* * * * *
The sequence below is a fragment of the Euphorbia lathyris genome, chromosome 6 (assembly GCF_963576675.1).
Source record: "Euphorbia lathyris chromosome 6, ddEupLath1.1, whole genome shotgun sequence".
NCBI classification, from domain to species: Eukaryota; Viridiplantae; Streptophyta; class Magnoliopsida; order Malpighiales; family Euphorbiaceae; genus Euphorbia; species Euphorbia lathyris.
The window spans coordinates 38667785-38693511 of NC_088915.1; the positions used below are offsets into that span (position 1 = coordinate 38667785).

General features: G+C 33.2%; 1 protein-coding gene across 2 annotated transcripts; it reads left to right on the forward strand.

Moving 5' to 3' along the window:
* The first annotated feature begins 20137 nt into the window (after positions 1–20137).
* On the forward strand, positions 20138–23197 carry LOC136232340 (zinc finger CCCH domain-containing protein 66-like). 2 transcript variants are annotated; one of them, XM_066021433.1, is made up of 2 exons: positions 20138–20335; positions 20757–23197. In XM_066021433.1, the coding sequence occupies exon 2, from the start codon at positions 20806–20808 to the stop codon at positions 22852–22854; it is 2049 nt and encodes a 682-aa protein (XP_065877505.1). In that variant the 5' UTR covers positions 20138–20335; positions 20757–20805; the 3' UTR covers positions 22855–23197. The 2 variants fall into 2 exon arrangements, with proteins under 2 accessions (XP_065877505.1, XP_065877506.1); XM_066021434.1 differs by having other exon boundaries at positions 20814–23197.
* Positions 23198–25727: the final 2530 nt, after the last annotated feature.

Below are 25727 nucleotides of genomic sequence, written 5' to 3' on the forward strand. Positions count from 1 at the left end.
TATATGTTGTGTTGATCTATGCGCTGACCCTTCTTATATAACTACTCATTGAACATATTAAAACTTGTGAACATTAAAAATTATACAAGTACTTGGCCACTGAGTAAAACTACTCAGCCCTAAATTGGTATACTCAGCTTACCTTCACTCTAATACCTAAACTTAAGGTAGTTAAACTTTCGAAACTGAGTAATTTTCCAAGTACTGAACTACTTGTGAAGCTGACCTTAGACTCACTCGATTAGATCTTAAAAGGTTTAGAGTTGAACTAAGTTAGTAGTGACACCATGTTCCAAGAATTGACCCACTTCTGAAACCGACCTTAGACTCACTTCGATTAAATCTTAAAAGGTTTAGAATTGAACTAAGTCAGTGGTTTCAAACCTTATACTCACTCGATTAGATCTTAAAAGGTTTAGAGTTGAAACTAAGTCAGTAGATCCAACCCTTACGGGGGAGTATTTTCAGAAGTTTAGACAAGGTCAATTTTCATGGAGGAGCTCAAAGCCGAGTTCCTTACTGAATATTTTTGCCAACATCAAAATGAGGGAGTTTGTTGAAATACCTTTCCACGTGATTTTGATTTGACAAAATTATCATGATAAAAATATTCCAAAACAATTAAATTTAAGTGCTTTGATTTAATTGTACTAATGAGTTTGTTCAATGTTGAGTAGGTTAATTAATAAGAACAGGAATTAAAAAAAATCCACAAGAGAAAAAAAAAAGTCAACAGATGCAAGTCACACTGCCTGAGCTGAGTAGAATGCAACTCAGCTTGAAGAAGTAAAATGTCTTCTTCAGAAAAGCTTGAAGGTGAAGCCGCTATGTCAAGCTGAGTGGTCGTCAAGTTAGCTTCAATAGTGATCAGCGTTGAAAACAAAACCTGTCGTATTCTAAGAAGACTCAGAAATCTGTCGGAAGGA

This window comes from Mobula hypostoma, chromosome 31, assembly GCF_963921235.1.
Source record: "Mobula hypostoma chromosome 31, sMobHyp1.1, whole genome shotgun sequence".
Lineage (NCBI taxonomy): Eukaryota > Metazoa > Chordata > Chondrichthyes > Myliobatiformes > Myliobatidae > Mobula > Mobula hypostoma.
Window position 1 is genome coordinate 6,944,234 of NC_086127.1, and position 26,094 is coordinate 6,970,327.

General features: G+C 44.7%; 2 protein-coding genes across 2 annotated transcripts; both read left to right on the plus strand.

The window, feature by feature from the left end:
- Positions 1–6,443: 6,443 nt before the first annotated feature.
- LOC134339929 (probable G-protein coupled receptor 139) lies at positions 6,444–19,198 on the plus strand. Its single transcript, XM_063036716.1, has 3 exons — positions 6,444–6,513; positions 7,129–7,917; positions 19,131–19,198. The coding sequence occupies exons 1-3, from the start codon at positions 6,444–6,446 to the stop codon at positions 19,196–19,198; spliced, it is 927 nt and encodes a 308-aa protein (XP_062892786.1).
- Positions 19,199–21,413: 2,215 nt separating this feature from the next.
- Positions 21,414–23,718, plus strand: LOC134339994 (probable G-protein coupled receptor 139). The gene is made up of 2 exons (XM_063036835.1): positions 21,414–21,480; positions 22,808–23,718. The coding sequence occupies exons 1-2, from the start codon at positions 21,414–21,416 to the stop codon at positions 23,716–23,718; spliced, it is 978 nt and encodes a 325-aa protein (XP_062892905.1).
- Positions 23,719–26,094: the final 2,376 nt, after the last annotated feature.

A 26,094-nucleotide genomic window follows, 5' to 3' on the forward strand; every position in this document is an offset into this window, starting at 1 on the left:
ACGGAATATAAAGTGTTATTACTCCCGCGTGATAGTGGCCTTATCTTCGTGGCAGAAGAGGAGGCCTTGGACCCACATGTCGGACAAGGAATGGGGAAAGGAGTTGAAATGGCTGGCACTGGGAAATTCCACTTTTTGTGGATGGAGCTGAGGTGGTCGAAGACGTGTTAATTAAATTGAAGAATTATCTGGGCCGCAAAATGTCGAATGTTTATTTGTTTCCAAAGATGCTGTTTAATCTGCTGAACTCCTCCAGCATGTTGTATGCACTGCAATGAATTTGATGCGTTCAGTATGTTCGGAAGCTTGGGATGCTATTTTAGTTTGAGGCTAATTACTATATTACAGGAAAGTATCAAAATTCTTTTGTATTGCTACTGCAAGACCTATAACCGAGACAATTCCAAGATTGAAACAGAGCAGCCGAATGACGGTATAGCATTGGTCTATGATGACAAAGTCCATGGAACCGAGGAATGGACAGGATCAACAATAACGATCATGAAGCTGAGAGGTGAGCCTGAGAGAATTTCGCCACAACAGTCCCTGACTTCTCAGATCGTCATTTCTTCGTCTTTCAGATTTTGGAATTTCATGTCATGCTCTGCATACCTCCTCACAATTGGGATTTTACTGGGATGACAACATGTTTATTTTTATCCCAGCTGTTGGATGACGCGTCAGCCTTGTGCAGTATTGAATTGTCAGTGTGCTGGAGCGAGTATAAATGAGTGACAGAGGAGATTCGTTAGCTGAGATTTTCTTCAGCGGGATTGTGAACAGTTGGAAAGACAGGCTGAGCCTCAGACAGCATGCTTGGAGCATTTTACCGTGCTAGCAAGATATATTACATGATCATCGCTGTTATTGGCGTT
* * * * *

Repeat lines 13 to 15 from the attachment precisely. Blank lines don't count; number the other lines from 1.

Source record: "Mobula hypostoma chromosome 31, sMobHyp1.1, whole genome shotgun sequence".
Lineage (NCBI taxonomy): Eukaryota > Metazoa > Chordata > Chondrichthyes > Myliobatiformes > Myliobatidae > Mobula > Mobula hypostoma.
Window position 1 is genome coordinate 6,944,234 of NC_086127.1, and position 26,094 is coordinate 6,970,327.